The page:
In this year’s survey, we asked students who prioritize the program as a first consideration what is most important in a program. We found that the study mode and flexibility of a course have double the importance to American students (42%) than for Canadians (20%). In addition, we saw that on-campus delivery is almost four times more crucial for South Asians since last year as a decision-making factor when looking at study abroad programs (24%). In-person delivery as a program factor was also chosen more often this year in Europe by more than double, demonstrating an education landscape affected by the pandemic.
Though students still seem to turn away from programs that are completely online, it's possible that mixed-mode delivery could be here to stay.
8. Peer-to-Peer continues to be very influential
The weight of peer-to-peer communication is hard to ignore. This year, 63% of prospective students said that they want to talk to international students at the school before applying to a university. Compared to only 17% that want to talk to the alumni of a program or university, these statistics indicate the importance of student ambassadors who are currently studying abroad.
In another survey question this year, 39% of prospective students cited student stories of studying abroad as a most helpful factor when deciding where to study. Student stories hold even more influence than the global average in Oceania (56%), North America (52%), and Europe (47%).
Noting students’ increased preferences towards more personal communication is paramount. Peer-to-peer signals a desire for prospective students to hear about the international student experience from someone that they authentically relate to.
9. When students plan to go abroad for their studies varies heavily by region
Looking at the student journey reveals lengthening planning periods in all areas but to different extents. In Southeast Asia, 80% more students are planning to study abroad four or more years in advance than in 2020. Also since last year, there are more than twice as many African students planning one year in advance, and huge jumps in the proportions of students from Latin America, the Middle East, Caucasia, and Central Asia planning one year in advance as well.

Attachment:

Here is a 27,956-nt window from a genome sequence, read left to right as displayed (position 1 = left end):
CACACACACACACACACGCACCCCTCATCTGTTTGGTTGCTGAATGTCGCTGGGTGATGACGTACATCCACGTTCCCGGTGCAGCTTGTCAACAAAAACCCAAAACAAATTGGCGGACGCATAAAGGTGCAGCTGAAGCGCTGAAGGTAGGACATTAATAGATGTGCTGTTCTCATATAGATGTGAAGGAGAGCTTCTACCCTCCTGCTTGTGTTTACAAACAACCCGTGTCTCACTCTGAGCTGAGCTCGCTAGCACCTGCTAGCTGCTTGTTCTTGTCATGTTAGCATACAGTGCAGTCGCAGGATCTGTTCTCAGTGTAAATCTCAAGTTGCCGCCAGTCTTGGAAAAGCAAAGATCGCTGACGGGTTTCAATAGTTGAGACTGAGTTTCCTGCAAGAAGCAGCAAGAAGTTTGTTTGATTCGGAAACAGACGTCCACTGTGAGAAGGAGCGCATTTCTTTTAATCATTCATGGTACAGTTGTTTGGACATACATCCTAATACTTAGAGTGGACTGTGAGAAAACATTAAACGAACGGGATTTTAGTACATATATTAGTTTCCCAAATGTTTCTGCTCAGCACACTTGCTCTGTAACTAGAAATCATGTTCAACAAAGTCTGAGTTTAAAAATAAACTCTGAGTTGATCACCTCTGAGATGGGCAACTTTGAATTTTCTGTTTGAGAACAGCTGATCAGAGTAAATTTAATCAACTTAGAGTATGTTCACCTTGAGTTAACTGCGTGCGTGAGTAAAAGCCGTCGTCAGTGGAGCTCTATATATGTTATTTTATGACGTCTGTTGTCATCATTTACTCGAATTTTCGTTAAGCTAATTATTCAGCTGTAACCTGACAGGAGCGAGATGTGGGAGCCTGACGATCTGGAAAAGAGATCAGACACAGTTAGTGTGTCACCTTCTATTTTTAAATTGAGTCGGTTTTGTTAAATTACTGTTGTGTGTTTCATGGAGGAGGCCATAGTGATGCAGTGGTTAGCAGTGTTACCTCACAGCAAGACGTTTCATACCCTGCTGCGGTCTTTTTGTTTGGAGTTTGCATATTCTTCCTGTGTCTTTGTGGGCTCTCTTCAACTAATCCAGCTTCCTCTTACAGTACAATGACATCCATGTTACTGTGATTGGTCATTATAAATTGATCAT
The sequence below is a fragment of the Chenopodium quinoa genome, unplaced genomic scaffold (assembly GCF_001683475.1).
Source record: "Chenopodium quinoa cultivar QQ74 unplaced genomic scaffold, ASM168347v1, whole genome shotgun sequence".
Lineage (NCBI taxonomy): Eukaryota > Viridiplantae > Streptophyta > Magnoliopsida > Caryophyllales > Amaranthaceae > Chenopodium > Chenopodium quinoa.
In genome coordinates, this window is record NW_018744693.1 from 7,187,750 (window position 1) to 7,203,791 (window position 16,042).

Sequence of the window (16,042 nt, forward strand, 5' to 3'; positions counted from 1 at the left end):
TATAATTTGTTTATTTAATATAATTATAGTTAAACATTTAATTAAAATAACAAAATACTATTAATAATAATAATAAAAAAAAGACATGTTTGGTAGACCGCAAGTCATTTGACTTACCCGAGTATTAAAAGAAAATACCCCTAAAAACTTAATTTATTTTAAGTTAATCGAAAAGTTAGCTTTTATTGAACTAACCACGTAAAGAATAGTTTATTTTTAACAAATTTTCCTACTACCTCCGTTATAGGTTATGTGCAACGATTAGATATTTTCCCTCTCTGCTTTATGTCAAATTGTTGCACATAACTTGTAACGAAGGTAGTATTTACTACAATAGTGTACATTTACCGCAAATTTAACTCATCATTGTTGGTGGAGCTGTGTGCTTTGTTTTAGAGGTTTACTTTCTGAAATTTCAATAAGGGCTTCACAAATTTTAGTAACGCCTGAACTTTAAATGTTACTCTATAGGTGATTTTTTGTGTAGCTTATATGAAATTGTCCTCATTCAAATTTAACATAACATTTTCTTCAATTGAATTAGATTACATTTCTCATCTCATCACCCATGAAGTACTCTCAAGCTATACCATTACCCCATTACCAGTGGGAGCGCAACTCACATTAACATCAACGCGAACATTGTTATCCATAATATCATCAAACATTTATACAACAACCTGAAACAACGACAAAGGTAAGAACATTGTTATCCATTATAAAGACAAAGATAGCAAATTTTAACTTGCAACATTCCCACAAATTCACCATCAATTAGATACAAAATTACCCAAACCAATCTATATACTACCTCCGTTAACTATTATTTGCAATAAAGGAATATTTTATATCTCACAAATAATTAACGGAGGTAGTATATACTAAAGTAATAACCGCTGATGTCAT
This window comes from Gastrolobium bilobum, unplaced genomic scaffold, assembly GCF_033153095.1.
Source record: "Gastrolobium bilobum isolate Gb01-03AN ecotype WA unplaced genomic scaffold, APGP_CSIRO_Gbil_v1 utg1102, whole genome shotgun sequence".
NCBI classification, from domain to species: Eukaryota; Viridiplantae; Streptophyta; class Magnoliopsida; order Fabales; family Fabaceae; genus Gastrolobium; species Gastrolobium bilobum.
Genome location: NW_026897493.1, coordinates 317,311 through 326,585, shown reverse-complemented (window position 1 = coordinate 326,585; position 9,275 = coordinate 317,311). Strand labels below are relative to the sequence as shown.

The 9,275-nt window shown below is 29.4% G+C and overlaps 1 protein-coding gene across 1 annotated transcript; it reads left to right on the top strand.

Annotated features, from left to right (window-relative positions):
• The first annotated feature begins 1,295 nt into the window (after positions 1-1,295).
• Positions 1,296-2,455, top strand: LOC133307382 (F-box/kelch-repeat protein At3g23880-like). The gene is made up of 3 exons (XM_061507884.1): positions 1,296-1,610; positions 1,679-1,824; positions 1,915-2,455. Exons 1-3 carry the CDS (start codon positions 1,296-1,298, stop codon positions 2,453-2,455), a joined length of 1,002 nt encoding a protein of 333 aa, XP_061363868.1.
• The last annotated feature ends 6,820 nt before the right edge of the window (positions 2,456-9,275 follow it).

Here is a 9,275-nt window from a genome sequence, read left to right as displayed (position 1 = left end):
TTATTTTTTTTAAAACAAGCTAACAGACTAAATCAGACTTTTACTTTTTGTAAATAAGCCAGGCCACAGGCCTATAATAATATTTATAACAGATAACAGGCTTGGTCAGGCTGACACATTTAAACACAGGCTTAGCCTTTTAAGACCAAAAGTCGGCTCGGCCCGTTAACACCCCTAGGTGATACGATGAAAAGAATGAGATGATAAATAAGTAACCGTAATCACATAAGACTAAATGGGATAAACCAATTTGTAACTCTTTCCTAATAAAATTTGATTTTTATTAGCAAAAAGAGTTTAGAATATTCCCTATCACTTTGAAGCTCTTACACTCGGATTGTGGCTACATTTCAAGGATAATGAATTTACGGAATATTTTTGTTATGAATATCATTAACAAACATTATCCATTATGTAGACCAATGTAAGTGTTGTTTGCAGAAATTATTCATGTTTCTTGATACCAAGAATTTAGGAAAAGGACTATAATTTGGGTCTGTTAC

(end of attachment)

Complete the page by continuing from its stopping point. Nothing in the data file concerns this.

It’s difficult to predict student mobility at this time, and when students will freely flow around the world again is anyone’s guess. What is comforting to see is the heavy tilt towards planning one year in advance. As the student journey has been getting longer since 2019 overall, it will be interesting to observe how the scale will tilt once students are no longer restricted by travel limitations. Will the student journey continue on the longer side? Or will things become more balanced?
10. Concerns in the pandemic vary heavily by region
While students will always have certain worries to overcome when they are making a decision on an international program, the pandemic has blurred the lines between the concerns we expect to see and what has emerged due to the virus. So, what are students’ newer pandemic-related concerns? The responses to this survey question brought out significant differences within global regions.
Worries about travel entry to their country of choice reach over half of students in Oceania and Africa (59%). Oceanic students are the most concerned with staying focused and motivated for their studies (35%), and African students have the highest proportion of students anxious about teaching flexibility (13%) and the recognition of online qualifications (13%). Students from Asia are alo highly worried about online qualification recognition (12%) as well as time differences in online programs (18%).
Limited cultural opportunities are at the front of nearly half of prospective students’ minds in North America (48%) and Latin America (47%). Europeans, however, are the group most concerned about their social life and interactions with classmates (42%) when thinking about studying overseas. Europe also has the highest numbers worried about understanding course material in an online format (30%).
The world is an uncertain place, and an international education may be a big leap for some. Yet, with the right information and enough support, we can help these students along to their dream study abroad program in no time.